The cessation of cancer treatment as a crisis

Research output: Contribution to journalArticlepeer-review

69 Scopus citations


Although it is commonly acknowledged that a diagnosis of cancer can be a form of a crisis precipitating a period of disequilibrium, few researchers have examined the psychosocial issues associated with the completion of adjuvant cancer treatment. This exploratory study examines the responses of women in a community-based cancer support group to an open-ended question asking them to describe their experiences since their treatment ended. Subjects were asked to respond to whether they felt the loss of the 'safety net' of treatment had caused them any type of distress. The narrative responses of the subjects support the notion that the period after treatment ceases may be viewed as a crisis that brings with it anxiety and uncertainty. The results of this study reinforce the need for additional research to better understand the issue so that services and programs can be enhanced to better meet patients' needs. Additionally, the results suggest that social workers may play a crucial role in helping women make the transition from cancer 'patient' to cancer 'survivor'.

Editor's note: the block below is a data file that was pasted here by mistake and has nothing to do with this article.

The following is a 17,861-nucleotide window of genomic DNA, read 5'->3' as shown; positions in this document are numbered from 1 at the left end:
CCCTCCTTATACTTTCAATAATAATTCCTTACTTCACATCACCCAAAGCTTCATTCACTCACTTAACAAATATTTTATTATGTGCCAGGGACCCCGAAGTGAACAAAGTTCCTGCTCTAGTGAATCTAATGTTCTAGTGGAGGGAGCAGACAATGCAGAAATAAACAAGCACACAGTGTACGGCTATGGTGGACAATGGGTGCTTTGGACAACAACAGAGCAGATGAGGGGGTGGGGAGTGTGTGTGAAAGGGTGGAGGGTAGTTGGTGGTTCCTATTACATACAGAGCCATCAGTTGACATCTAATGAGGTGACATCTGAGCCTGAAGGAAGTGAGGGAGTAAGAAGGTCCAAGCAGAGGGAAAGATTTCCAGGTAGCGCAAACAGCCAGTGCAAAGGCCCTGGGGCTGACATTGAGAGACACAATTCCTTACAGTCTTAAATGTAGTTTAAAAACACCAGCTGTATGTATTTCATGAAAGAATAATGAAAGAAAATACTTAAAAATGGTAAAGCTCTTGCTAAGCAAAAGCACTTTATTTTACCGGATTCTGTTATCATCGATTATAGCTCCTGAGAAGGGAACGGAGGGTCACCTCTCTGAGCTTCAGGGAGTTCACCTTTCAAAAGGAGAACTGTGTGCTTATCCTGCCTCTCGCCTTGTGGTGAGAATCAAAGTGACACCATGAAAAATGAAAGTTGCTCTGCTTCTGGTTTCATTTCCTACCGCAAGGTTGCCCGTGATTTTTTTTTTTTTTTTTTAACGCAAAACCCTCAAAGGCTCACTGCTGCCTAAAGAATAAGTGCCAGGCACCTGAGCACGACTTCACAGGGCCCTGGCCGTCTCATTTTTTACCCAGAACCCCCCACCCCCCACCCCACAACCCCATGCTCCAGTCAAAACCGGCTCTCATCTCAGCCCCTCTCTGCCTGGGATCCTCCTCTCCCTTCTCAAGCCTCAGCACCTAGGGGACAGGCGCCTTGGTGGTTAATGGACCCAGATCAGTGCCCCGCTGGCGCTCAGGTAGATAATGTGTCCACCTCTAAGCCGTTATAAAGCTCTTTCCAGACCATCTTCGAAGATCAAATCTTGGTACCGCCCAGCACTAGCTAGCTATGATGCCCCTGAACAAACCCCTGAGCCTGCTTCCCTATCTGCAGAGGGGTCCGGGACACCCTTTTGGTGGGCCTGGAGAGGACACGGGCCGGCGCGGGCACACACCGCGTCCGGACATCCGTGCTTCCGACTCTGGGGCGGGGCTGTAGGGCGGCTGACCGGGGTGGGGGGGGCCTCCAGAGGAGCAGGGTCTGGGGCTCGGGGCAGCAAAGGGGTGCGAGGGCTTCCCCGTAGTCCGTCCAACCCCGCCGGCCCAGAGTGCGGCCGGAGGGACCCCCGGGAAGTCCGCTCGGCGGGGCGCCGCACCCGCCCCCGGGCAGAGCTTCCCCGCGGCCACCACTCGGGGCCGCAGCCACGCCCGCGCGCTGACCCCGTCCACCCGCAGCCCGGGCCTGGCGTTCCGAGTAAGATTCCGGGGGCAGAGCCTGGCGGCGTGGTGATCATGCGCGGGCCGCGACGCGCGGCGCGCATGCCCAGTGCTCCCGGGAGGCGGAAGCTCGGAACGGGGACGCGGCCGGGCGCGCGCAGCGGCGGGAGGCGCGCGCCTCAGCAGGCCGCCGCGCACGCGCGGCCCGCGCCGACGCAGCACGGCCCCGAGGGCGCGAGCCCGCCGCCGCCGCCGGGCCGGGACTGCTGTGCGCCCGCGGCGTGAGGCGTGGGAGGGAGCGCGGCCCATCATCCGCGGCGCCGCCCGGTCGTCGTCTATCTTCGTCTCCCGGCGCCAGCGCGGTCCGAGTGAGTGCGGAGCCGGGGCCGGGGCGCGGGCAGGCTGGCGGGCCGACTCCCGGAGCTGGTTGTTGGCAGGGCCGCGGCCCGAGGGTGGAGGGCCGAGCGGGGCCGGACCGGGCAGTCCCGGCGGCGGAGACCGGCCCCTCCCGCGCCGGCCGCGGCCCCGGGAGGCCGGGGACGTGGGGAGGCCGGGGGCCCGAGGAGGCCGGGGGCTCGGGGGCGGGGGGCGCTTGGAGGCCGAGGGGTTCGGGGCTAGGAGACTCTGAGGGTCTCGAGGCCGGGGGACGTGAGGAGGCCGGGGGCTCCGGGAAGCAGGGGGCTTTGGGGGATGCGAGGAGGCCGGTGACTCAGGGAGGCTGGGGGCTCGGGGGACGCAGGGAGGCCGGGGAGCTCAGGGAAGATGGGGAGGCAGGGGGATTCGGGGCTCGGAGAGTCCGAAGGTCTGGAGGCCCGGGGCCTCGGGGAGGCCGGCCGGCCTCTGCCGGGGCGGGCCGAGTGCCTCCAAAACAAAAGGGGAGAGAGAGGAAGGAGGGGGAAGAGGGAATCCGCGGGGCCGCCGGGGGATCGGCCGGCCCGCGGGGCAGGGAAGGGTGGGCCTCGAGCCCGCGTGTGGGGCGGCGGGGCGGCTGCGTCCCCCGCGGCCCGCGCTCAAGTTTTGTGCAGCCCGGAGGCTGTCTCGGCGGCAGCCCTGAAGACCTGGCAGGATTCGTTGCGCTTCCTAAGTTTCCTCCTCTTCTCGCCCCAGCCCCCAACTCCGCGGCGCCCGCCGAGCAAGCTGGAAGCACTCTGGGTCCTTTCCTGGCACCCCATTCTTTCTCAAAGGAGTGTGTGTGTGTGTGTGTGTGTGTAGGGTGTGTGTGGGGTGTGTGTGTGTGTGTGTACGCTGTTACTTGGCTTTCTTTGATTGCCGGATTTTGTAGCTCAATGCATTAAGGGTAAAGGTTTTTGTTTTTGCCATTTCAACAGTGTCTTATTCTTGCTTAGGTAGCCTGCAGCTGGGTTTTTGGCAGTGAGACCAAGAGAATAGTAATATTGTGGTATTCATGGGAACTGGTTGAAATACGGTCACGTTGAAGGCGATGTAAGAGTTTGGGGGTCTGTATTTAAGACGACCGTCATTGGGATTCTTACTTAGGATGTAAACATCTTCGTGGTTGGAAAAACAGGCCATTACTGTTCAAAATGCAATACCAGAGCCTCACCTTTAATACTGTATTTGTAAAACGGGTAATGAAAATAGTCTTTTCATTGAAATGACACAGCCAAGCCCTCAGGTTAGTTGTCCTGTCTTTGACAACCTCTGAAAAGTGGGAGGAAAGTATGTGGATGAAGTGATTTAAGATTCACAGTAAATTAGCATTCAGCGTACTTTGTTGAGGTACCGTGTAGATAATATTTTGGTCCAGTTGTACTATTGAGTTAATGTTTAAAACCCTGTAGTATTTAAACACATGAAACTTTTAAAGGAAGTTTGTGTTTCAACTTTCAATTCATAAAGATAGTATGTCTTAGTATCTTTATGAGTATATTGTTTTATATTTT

Original languageEnglish (US)
Pages (from-to)21-38
Number of pages18
JournalSocial Work in Health Care
Issue number2
StatePublished - Nov 4 1999
Externally publishedYes


  • Cancer treatment
  • Crisis theory
  • Support groups
  • Women

ASJC Scopus subject areas

  • Community and Home Care
  • Psychiatry and Mental health


Dive into the research topics of 'The cessation of cancer treatment as a crisis'. Together they form a unique fingerprint.

Cite this